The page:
This is the seventh in a series of posts from the Hot Chips conference at Stanford University. The previous installments looked at technology and software, process technology, multicore designs, IBM's Power6 efforts, Vernor Vinge's keynote address, and Nvidia. Other CNET coverage may be found here. This is sort of an experiment for me; I usually prefer to have time to review my work before I publish it. If you see anything wrong, please leave a comment!
This session has two presentations--one from SiBeam describing wireless HDTV transmission for home use, the other from Broadcom on new 802.11n Wi-Fi technology.
The SiBeam presentation is easily summarized: It describes a chipset that sends uncompressed HDTV video over a 60GHz wireless link. Yup, that was 60GHz. You 5.8GHz cordless telephones, eat your hearts out.
SiBeam OmniLink60 chipset operates at 60GHz so there's enough bandwidth for uncompressed HDTV, which needs about 4 gigabits per second (for 1080p60 video plus 8-channel 192KHz audio). As long as the signal gets from the transmitter to the receiver, you get every bit of the original program.
The 60GHz band provides 7GHz of RF bandwidth, and effective transmit power can be as high as 8 watts. SiBeam uses a channel width of 2.5GHz, making it relatively easy to squeeze in up to 4Gbps (by way of comparison, ATSC digital television fits 19.4Mbps into 6MHz). There's also a 40Mbps digital back-channel so the video receiver can talk to the transmitter for configuration and security purposes.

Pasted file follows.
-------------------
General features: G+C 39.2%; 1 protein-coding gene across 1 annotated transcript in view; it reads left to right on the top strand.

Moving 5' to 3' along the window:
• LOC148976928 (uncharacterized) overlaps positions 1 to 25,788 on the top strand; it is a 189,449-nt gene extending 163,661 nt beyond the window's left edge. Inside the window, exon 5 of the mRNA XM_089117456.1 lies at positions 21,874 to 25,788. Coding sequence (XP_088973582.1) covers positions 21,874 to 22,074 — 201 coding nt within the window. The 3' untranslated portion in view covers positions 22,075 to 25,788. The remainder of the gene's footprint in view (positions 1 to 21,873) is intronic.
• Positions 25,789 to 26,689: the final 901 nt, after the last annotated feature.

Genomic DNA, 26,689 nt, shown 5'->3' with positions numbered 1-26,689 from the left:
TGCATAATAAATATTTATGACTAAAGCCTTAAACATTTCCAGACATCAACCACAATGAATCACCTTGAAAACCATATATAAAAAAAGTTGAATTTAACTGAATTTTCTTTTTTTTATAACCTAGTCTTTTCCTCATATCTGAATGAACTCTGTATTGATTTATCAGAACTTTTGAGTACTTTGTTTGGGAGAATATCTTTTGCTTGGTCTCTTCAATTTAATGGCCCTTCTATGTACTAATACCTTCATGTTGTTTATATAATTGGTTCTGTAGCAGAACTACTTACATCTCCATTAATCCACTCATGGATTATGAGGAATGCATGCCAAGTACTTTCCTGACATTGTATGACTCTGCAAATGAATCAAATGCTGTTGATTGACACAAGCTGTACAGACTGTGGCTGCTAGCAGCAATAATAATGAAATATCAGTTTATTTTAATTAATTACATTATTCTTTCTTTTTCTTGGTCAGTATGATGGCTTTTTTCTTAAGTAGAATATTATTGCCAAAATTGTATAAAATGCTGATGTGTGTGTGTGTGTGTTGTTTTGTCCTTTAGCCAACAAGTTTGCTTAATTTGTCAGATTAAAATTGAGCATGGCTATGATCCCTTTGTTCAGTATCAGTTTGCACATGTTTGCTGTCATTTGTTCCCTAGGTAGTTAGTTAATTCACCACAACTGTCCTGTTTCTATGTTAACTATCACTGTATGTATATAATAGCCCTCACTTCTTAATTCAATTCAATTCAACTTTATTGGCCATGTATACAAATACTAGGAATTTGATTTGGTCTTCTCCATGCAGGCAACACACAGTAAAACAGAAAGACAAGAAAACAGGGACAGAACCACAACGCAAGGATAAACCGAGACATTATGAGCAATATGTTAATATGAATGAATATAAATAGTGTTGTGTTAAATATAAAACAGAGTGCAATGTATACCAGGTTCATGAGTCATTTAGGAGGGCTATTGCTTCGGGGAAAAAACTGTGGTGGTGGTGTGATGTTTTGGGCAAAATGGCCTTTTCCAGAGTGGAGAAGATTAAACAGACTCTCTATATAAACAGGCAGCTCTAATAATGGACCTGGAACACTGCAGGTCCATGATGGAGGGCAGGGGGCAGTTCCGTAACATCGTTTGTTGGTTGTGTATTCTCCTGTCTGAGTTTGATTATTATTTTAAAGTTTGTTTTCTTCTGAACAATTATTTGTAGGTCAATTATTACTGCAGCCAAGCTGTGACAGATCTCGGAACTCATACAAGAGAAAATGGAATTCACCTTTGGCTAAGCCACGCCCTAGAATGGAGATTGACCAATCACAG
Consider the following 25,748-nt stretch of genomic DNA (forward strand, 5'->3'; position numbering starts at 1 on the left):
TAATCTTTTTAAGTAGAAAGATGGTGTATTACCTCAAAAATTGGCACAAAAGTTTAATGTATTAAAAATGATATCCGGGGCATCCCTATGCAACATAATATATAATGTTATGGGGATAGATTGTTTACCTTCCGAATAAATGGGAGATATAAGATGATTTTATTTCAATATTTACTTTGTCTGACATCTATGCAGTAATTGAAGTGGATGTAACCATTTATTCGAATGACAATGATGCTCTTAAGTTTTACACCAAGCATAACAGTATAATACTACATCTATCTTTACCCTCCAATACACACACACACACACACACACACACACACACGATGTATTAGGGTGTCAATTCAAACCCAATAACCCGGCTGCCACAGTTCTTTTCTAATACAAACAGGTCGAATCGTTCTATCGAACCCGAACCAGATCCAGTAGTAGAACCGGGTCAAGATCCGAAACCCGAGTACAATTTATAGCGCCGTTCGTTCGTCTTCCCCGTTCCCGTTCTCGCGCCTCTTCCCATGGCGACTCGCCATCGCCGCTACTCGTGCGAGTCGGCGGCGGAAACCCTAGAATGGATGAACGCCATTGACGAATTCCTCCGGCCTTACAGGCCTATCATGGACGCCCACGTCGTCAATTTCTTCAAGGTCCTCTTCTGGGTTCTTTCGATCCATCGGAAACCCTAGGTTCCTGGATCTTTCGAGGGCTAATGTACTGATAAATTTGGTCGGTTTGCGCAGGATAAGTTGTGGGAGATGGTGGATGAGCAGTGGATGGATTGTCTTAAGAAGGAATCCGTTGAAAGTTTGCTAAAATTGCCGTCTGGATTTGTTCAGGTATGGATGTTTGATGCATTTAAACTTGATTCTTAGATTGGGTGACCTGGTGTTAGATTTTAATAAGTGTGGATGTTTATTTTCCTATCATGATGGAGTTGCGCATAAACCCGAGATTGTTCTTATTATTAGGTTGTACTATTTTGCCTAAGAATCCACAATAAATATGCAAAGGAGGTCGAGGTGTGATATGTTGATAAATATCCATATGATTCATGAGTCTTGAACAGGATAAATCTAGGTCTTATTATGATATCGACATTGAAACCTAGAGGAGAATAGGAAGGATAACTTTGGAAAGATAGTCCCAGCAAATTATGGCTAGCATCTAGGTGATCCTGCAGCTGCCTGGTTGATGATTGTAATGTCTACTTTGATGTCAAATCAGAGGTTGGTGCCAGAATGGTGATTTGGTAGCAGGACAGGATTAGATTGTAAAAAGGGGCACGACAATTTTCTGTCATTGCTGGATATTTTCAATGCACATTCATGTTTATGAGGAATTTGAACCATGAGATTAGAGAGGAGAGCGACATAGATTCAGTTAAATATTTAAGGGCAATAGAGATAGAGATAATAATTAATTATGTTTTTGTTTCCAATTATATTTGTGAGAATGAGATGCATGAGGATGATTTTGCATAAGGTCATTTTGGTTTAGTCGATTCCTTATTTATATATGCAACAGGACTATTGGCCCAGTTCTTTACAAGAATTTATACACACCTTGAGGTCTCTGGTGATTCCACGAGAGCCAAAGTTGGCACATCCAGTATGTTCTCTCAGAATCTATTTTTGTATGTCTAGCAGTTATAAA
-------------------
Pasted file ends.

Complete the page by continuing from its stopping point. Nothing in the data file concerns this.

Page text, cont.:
The presentation went into all the details of SiBeam's implementation, but I'll just skip to the end--this technology has been demonstrated and SiBeam is preparing to bring it to market. The bottom line is that this technology enables truly wireless home entertainment systems--the TV, stereo, HD DVD or Blu-ray player, cable box, camcorder, etc., can all communicate without any video or audio cables. The technology doesn't require true line-of-sight transmission; the radio signal can bounce around the room on its way to the receiver.
Downsides? Well, the system works over ranges of about 10 meters; I gather from the technology details that longer ranges are possible in time. The SiBeam chip, antennae, and other necessary components are a lot more expensive than copper wire--that is, unless you're one of those people who insist on paying ridiculous amounts of money for copper wire. (I guess SiBeam will have to sell to those people; maybe they can make some economic argument after all.)
The Broadcom presentation described how 802.11n Wi-Fi using MIMO technology (multiple-input multiple-output communications using multiple antennae) will support 600Mbps networking by next year. This new standard uses more spectrum--up to 40MHz channels--and more complex encoding schemes that fit over 15 bits per second per hertz of bandwidth (compare that to the 3+ bits/s/hz for ATSC broadcasting, or the 1.6 bits/s/hz for the SiBeam product).
And that's about all I think I'll explain about that--the presentation is mostly about circuit diagrams and spectrum analysis. I should add, however, that the specific chip Broadcom was describing here delivers only up to about 200Mbps of real throughput.
Up next is the conference's second keynote address, this one from Phil Hester of AMD and titled "Multicore and Beyond: Evolving the x86 Architecture". Stay tuned...